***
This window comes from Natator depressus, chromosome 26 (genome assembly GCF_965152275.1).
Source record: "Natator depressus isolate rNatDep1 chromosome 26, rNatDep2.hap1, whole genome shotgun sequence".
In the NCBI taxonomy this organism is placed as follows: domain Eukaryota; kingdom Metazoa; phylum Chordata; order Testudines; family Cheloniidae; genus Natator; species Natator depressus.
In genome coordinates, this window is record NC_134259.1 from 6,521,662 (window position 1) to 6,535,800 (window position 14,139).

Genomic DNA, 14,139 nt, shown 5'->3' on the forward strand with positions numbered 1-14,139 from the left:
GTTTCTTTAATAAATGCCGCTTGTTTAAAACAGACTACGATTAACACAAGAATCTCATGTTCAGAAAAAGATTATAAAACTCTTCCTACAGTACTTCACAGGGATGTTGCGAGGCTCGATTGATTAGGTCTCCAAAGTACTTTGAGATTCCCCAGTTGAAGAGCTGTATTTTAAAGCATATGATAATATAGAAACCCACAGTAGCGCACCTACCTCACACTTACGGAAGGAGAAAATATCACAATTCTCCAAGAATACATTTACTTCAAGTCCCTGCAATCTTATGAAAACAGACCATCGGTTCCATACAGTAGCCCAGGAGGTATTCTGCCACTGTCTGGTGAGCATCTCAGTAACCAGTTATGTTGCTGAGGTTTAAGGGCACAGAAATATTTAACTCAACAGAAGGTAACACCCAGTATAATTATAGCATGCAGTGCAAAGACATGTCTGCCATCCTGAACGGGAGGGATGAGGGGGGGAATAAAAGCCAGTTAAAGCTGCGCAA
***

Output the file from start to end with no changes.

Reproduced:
This window comes from Natator depressus, chromosome 26 (genome assembly GCF_965152275.1).
Source record: "Natator depressus isolate rNatDep1 chromosome 26, rNatDep2.hap1, whole genome shotgun sequence".
In the NCBI taxonomy this organism is placed as follows: domain Eukaryota; kingdom Metazoa; phylum Chordata; order Testudines; family Cheloniidae; genus Natator; species Natator depressus.
In genome coordinates, this window is record NC_134259.1 from 6,521,662 (window position 1) to 6,535,800 (window position 14,139).

Genomic DNA, 14,139 nt, shown 5'->3' on the forward strand with positions numbered 1-14,139 from the left:
GTTTCTTTAATAAATGCCGCTTGTTTAAAACAGACTACGATTAACACAAGAATCTCATGTTCAGAAAAAGATTATAAAACTCTTCCTACAGTACTTCACAGGGATGTTGCGAGGCTCGATTGATTAGGTCTCCAAAGTACTTTGAGATTCCCCAGTTGAAGAGCTGTATTTTAAAGCATATGATAATATAGAAACCCACAGTAGCGCACCTACCTCACACTTACGGAAGGAGAAAATATCACAATTCTCCAAGAATACATTTACTTCAAGTCCCTGCAATCTTATGAAAACAGACCATCGGTTCCATACAGTAGCCCAGGAGGTATTCTGCCACTGTCTGGTGAGCATCTCAGTAACCAGTTATGTTGCTGAGGTTTAAGGGCACAGAAATATTTAACTCAACAGAAGGTAACACCCAGTATAATTATAGCATGCAGTGCAAAGACATGTCTGCCATCCTGAACGGGAGGGATGAGGGGGGGAATAAAAGCCAGTTAAAGCTGCGCAA